3. Incapable or unwilling to purge his party of Muscat loyalists, Abela is co-opting a team more representative of his way of thinking. Grech is trying to do the same, with less success

Abela has been reluctant to purge the party from people who actively defended Muscat, Schembri and Mizzi. He is even hesitant to act even in clear-cut cases of impropriety like that involving Justyne Caruana. And people like Jason Micallef, Karl Stagno Navarra and Robert Musumeci still dominate the party’s presence on both TV and the social media.

But crucially through the past months Abela managed to consolidate his hold in parliament by co-opting a new crop of MPs who are less associated with the Muscat era. These include Finance Minister Clyde Caruana, Energy Minister Miriam Dalli and backbenchers Oliver Scicluna and Jonathan Attard.

Caruana has proved an invaluable asset not just because of his competence but also because of his unpretentious demeanour and technocratic outlook. This has infused the party with new blood and confirmed the party’s ability to regenerate itself but has raised questions of democratic legitimacy.

And like Gonzi before him Abela has suggested that he would like constitutional powers to appoint unelected technocrats, which would further strengthen the PM’s powers.

Grech has also managed to appoint Michael Piccinino as the party’s new young general secretary replacing veteran Francis Zammit Dimech. He has also gambled on Chris Peregin whom he hired as party strategist at the risk of irking the conservative base of the party, which shuns alien imports who may upset the political ecology of the party.

Grech still needs an election to push through a generational change in his parliamentary group but he may not even benefit from it if he fails to make any inroads and is removed after the next election.

4. Abela enjoys toying with the Opposition by keeping it guessing on the election date, and while it was Grech’s PN which started the rumuor, Abela was infantile in playing the game right up to the end

Since August the PN did everything in its power to push the idea that an early election was on the horizon in what may well have been an attempt at galvanising an apathetic pale blue vote.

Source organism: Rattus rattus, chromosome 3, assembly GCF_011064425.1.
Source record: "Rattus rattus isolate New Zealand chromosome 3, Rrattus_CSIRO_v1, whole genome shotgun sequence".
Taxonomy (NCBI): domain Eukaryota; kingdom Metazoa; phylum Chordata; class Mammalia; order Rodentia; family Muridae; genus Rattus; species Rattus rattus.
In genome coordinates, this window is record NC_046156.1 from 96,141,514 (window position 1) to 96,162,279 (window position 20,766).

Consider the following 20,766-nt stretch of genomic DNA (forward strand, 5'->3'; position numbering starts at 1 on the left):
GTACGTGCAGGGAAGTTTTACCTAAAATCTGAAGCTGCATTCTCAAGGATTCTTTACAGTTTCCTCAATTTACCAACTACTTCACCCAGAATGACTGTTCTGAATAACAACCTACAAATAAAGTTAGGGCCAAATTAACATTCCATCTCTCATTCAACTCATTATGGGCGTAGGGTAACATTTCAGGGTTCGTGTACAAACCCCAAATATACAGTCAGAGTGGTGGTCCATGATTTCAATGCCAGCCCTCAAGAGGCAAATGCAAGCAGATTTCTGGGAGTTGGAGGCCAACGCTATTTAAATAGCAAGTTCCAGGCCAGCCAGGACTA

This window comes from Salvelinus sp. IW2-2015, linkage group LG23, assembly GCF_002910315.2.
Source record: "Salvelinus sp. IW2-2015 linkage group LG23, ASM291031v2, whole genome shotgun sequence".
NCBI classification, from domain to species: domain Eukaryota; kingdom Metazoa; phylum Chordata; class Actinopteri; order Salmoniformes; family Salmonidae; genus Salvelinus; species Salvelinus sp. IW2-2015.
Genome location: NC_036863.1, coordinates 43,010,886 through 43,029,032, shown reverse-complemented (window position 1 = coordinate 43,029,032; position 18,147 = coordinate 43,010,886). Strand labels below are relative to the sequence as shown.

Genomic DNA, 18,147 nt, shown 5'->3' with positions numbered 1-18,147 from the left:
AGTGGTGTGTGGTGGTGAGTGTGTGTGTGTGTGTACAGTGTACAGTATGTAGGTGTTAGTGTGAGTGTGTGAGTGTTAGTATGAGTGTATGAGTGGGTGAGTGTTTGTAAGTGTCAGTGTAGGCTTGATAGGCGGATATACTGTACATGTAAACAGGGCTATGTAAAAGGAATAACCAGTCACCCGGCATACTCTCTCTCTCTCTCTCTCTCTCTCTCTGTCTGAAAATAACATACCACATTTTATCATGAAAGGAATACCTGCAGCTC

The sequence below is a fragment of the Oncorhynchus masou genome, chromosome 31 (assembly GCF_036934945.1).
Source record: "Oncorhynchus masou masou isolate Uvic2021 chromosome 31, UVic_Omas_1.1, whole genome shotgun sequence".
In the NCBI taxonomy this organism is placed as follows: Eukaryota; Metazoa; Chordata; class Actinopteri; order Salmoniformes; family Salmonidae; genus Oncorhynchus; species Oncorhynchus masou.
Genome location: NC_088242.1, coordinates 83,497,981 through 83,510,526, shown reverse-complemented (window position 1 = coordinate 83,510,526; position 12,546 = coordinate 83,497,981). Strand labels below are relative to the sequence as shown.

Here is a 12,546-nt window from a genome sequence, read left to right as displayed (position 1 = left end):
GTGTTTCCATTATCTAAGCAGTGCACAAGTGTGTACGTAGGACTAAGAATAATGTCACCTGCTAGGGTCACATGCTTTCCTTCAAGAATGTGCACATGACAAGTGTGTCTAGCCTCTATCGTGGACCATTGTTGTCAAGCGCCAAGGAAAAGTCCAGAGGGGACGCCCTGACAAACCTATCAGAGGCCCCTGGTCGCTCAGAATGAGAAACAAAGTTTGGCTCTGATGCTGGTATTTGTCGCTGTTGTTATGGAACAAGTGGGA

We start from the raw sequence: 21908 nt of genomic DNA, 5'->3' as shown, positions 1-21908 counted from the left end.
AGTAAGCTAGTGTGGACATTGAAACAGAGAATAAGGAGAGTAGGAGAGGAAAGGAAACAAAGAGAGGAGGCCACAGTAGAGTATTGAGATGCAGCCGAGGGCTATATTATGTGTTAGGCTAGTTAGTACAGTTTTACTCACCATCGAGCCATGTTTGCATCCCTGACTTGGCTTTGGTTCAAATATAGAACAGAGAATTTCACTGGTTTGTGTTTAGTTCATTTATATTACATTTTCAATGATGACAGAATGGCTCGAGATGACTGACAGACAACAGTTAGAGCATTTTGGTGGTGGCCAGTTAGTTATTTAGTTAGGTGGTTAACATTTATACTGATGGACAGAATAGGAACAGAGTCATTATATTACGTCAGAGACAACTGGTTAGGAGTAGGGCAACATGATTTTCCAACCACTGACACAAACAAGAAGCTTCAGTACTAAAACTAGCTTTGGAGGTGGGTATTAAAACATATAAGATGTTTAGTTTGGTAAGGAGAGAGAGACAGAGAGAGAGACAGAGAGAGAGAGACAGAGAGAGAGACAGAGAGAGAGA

Yet Abela did cross a line by keeping speculation rife after his own Budget speech, in which he gave credence to a November election by saying: “It’s the people who’ll decide if this Budget gets implemented”. He only excluded an election a week later, faced by the angry reaction of retailers who feared that an election would deal another blow to the shopping season right before Christmas.

By deliberately keeping speculation rife and not excluding a November election at that stage, Abela’s toying with the Opposition started sounding infantile and irresponsible.

And while Abela may certainly not be blamed for a rumour spun by the Opposition in its own newspaper in summer by prolonging uncertainty in his own budget speech, Abela was actively contributing to uncertainty.

5. On COVID, Abela changed tack after polls punished him for his over-optimistic and unnecessary statements. Grech was consistently cautious

It was COVID which posed the most serious threat to Robert Abela’s hold on the electorate. In the first months of 2021, a spike in cases led to another soft lockdown despite Abela’s earlier promise of a fast return to normality, based on vaccine optimism, which was overtaken by the Delta variant.

Yet Abela also showed a remarkable ability to change tack, by adopting greater caution in the following months. And despite these hiccups, Abela capitalised on a successful vaccine roll-out, continued support for workers and industries exposed to the crisis, and on public yearning for strong leadership during a national crisis.

COVID also offered the national government a break from EU spending rules and new funding for the green conversion of the economy. But a resurgence of the pandemic triggered by new vaccine resistant variants like Omicron could well undermine Abela’s future ability to contain the economic and social havoc which may be unleashed by another wave.